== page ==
Although this recipe may look as though it would be for breakfast, why not enjoy this spicy egg dish any time? While it contains no meat, you will find this to be satisfying and you won't have to look down at the scale afterwards. If desired, grill a slab of ham or enjoy with some toasted English muffins.
Ahhh. That's all I can say about these cookies. A mainstay of every household with children I know of, it should be in your home as well. This is the perfect time of year to enjoy these goodies because the weather is cool enough for these to set and not leave melted chocolate on every piece of furniture in the house.
I realize everyone has their own rendition of no bake cookies, but try mine. These are perfectly able to withstand even the harshest of critics.
Some of you may not be thrilled with this recipe, while others may take a gamble and try them as is. While the sauce is optional, at least you've learned how to make fried pickles. Me?!?! I can't stand the things - until I gave it some thought.
I adore pickles in every manner imaginable, except deep fried. So the other night I began thinking of how I could enjoy them other than on a burger or a hot dog. Voila! I made this and now I love fried pickles, prepared my way! The cheesy, mustardy sauce laden with cooked, chopped hot dogs was absolutely perfect as a dip for the pickles. If hot dogs aren't your thing, simply substitute grilled, drained and chopped up, cooked burger mixed in with the sauce. Either way, I am hooked as I think you will be too.
I adore Greek cuisine, and I have a lifelong ambition to someday visit that great nation. The ancient culture has intrigued me since I was a child, the language has grabbed my attention ever since I learned the Greek alphabet as a teen, and the food makes me want to fly there just to taste authentic spanakopita. But if I can't jump on my jet (yet), at least I can give you a recipe for this dish that is both easy to prepare and delightful to enjoy.
Food historians have been arguing about the origin of tarte Tatins almost since its origination. To The Yankee Chef, it is quite clear. At the Hotel Tatin in France, two sisters by the names of Stephanie and Caroline Tatin were both cooks and were in charge of the desserts on a daily basis. One day Stephanie was making an apple dessert and had forgotten about the apples she had been cooking in butter on the stovetop. Thinking she shouldn't waste them, she quickly added a rolled-out pastry dough on top of the apples and stuck the skillet in the oven, hoping to be able to at least create a caramelized apple pastry. When she removed the skillet from the oven and turned it out onto a plate, she was surprised that it wasn't burnt at all and that everything came out perfectly. Ever since that day, this upside-down tarte has been a best seller at the hotel, and with global appeal.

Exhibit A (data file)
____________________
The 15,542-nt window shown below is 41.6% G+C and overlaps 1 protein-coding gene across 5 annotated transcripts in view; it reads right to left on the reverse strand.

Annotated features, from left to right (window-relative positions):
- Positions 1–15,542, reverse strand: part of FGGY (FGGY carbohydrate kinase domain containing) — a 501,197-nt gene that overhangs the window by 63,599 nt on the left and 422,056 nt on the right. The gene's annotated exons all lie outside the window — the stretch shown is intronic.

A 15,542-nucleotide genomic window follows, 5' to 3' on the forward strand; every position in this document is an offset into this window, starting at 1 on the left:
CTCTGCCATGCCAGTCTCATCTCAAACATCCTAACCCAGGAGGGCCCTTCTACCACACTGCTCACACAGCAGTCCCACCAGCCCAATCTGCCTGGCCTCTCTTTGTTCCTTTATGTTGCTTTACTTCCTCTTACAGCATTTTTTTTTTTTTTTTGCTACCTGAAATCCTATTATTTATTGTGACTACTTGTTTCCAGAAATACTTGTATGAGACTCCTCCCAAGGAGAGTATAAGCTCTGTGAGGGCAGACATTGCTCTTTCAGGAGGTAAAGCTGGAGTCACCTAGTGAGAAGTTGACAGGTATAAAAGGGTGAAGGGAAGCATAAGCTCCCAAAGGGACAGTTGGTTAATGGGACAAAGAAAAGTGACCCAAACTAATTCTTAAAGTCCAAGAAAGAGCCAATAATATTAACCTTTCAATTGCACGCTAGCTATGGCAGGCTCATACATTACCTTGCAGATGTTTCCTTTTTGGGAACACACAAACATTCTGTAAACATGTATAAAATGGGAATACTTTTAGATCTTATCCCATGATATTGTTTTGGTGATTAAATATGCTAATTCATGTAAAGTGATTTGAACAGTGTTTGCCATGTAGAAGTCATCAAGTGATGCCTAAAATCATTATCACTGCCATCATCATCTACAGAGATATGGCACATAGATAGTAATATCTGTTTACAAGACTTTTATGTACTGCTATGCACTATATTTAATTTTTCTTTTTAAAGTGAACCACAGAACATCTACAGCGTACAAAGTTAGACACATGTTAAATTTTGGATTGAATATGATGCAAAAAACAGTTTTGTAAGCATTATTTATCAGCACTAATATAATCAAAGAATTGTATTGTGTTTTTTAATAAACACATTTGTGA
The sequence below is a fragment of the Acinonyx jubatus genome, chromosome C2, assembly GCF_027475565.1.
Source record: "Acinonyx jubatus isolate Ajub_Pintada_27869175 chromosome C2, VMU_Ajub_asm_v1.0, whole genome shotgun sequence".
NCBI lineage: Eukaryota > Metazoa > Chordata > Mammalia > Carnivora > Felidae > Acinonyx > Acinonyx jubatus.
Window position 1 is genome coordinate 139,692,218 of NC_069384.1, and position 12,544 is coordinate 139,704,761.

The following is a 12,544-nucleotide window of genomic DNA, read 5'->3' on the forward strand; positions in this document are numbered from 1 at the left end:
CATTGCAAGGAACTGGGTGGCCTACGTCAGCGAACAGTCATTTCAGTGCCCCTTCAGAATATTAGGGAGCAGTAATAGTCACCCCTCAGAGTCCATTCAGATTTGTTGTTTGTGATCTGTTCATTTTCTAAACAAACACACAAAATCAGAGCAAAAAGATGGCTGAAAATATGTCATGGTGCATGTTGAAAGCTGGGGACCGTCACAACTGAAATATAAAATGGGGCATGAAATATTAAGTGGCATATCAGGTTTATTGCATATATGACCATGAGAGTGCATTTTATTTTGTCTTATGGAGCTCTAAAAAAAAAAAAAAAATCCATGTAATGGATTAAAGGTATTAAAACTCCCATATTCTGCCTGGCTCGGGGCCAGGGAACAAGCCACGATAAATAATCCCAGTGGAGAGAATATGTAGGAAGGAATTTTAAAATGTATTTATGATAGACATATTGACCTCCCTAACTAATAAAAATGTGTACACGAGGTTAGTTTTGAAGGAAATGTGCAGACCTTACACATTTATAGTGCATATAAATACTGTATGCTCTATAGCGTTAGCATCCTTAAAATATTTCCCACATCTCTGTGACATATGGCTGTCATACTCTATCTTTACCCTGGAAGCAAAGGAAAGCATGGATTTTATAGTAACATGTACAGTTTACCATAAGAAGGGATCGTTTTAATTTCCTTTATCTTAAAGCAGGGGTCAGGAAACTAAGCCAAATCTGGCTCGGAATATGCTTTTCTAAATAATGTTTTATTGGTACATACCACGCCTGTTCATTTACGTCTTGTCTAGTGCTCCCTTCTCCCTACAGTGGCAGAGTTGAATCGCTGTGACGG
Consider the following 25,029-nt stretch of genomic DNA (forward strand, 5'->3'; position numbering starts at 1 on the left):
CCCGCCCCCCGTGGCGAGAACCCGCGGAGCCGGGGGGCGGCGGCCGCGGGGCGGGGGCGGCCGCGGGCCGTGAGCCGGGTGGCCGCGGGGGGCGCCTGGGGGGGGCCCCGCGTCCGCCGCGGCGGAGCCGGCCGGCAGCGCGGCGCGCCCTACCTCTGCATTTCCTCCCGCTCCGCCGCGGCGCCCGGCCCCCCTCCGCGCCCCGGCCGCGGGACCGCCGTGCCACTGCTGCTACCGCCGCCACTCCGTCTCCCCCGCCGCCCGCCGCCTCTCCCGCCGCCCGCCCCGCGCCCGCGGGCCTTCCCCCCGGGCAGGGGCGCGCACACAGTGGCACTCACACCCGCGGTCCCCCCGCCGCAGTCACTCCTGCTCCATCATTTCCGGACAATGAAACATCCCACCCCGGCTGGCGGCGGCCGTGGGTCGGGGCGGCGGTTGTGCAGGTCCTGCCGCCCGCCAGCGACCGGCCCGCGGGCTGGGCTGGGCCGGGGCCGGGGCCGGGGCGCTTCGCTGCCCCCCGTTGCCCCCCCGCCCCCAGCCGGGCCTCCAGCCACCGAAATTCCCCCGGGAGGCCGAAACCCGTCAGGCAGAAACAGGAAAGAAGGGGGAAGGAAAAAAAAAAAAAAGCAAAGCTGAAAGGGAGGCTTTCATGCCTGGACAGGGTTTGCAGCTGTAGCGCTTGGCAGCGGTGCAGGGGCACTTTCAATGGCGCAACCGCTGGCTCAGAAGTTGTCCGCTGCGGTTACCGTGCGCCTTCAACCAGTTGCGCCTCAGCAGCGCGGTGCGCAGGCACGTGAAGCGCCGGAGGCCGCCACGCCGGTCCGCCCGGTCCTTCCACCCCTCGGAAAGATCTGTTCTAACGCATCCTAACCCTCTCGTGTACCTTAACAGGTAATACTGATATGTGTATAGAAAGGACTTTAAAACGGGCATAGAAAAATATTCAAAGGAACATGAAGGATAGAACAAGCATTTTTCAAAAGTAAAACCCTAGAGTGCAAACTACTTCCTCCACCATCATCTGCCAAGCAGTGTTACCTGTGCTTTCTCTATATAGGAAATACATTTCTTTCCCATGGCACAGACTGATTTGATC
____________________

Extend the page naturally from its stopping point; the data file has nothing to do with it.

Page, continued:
If there ever was a cheese that fits perfectly with corn, it would be fontina. It is similar to gruyere and emmental in texture when melted and has a slight nuttiness. But it is the great buttery flavor that makes this cheese not only great with vegetables such as corn, but the first choice in fondutas, which is the Italian version of our fondue.
I have made many a meatball with grape jelly as an accent, mostly because my kids love them. So I have taken it a step further with a dessert. You would have thought grape jelly would have made its way into a dessert before the savory meatball, but nooooo, we had to be different. The addition of jelly in this recipe is extraordinarily well-suited. Not only does it melt well, but when it starts to cool slightly, it transforms back to its original state, giving this dessert (as well as others) a glaze that is out of this world.
Nothing in my repertoire says Yankee, comfort and home quite like bean Swagan. It was the very first dish Dad ever taught me (behind biscuits) to make when I was 14. I have enjoyed it ever since. All us Yankee Chefs have stood by one recipe through the years, only making Swagan with beans, ham, ketchup and water. That's it! So what do I do? Now that my mentors are gone, I am Yanking this thick soup, by adding some great sausage I get from beansmeats.com and a vegetable or two. If you prefer not to add ketchup, use tomato sauce instead. But I find the spices in ketchup fit perfectly with recipe, as did two generations before me. So if anyone rolls their eyes because this isn't a gourmet ingredient … so what!
Eggs Florentine is classically made as below, but with Mornay sauce poured over the top. Although I truly love Mornay (cheese sauce made with Parmesan and another cheese), I wanted to go healthy, just for one morning. I added some grated cheese with the spinach so you won't miss the taste of cheese, yet feel just a little better leaving out the extra calories.
Who among us doesn't enjoy fried rice? Be it pork, chicken, shrimp or vegetarian fried rice, I have enjoyed it as a meal at lunchtime all by itself. As odd as it sounds, fried rice here on the East coast differs from that in the Midwest. For some reason, Asian restaurants along the Atlantic serve rice much darker than that in the Dakota, Nebraska and Minnesota region. They are more apt to add "lite" soy sauce, which gives it a lighter appearance. Good idea. Who could use a little less salt in their diet but keep the flavor? I could!
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